The National Institute for Health and Care Excellence (NICE) have published new guidance on end of life care services. It describes how end of life care services should be provided for adults with any conditions or diseases. This includes the care and support given in the final weeks and months of life and the planning and preparation for this. For some conditions, this could be months or years.
The guideline makes it clear that people approaching the end of their life must have the opportunity to be involved in decisions around the care they receive and are able to plan in advance. Assessments of needs must be holistic and consider all medical, psychological and social needs. It is important that assessment of needs should be reviewed and changes made as appropriate. The need for regular review also applies to medical treatment provided.
People should have access to information that would be of most help to them and it is acknowledged that individuals will vary in terms of what information they want and at what point. Staff should have the skills to make assessments of what information to provide, in what format and at what point.
Good coordination between the different specialists providing end of life care is crucial and the guideline makes it clear that communication, information sharing and good coordination between services must be in place. This is likely to involve primary care, specialist services, (e.g. renal services) and specialist palliative care services. The staff providing end of life care must have the training and skills required to do so.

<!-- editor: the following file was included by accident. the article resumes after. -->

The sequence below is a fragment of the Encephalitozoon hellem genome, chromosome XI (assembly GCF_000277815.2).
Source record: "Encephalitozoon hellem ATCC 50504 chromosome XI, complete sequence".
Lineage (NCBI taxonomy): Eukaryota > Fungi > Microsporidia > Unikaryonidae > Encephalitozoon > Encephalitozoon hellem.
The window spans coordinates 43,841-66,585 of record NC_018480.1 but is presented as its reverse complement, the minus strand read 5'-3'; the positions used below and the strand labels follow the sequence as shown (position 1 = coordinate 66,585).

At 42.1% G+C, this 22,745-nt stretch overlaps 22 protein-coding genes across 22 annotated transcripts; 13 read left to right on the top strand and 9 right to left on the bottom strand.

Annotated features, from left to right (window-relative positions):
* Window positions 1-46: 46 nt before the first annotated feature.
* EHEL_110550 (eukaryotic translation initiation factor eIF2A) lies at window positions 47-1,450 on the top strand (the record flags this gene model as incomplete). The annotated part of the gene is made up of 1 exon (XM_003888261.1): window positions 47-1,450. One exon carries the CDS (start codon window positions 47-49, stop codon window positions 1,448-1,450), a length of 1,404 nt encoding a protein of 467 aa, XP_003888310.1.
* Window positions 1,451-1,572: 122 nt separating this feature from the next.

It is vital that kidney patients receive good end of life care and are supported in any decisions they make regarding moving to supportive care. Kidney Care UK provided input to the NICE guidelines to ensure it addressed the needs of kidney patients.
Kidney Care UK Policy Director, Fiona Loud said, "We support the guidelines and will monitor whether it provides the impetus for kidney specialists to work more closely with palliative care specialists and others to support the provision of good quality end of life care, regardless of the setting in which a person is receiving it. Input from kidney specialists can give staff the confidence to prescribe pain relieving drugs not normally recommended for kidney patients when that patient is at the end of their life. In addition, we would encourage assessments of information needs to consider the need for disease specific information, in our case kidney disease, from specialist organisations.
"We particularly welcome the cross reference to the organ donation NICE guideline. This specifies that organ donation should be considered as a usual part of 'end-of-life care' planning and that all patients who are potentially suitable donors are identified as early as possible, through a systematic approach."
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